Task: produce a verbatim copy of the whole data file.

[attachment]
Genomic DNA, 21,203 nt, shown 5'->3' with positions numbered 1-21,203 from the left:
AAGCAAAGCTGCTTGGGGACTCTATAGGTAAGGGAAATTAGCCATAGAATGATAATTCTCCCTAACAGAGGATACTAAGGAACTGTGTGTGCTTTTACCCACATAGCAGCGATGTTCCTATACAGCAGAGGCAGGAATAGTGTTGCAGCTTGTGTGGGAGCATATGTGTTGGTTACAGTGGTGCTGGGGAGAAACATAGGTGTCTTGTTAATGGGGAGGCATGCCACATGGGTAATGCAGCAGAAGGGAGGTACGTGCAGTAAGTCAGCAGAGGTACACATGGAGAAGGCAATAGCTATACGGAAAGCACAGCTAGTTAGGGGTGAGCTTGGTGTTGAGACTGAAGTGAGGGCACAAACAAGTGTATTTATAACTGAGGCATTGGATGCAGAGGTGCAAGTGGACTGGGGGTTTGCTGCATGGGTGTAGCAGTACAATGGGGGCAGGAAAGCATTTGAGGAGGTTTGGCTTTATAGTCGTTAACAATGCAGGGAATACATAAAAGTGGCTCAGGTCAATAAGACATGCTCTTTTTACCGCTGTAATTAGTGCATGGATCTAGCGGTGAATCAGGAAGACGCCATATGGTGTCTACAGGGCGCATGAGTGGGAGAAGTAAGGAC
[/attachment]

Genomic DNA, 21,203 nt, shown 5'->3' with positions numbered 1-21,203 from the left:
AAGCAAAGCTGCTTGGGGACTCTATAGGTAAGGGAAATTAGCCATAGAATGATAATTCTCCCTAACAGAGGATACTAAGGAACTGTGTGTGCTTTTACCCACATAGCAGCGATGTTCCTATACAGCAGAGGCAGGAATAGTGTTGCAGCTTGTGTGGGAGCATATGTGTTGGTTACAGTGGTGCTGGGGAGAAACATAGGTGTCTTGTTAATGGGGAGGCATGCCACATGGGTAATGCAGCAGAAGGGAGGTACGTGCAGTAAGTCAGCAGAGGTACACATGGAGAAGGCAATAGCTATACGGAAAGCACAGCTAGTTAGGGGTGAGCTTGGTGTTGAGACTGAAGTGAGGGCACAAACAAGTGTATTTATAACTGAGGCATTGGATGCAGAGGTGCAAGTGGACTGGGGGTTTGCTGCATGGGTGTAGCAGTACAATGGGGGCAGGAAAGCATTTGAGGAGGTTTGGCTTTATAGTCGTTAACAATGCAGGGAATACATAAAAGTGGCTCAGGTCAATAAGACATGCTCTTTTTACCGCTGTAATTAGTGCATGGATCTAGCGGTGAATCAGGAAGACGCCATATGGTGTCTACAGGGCGCATGAGTGGGAGAAGTAAGGAC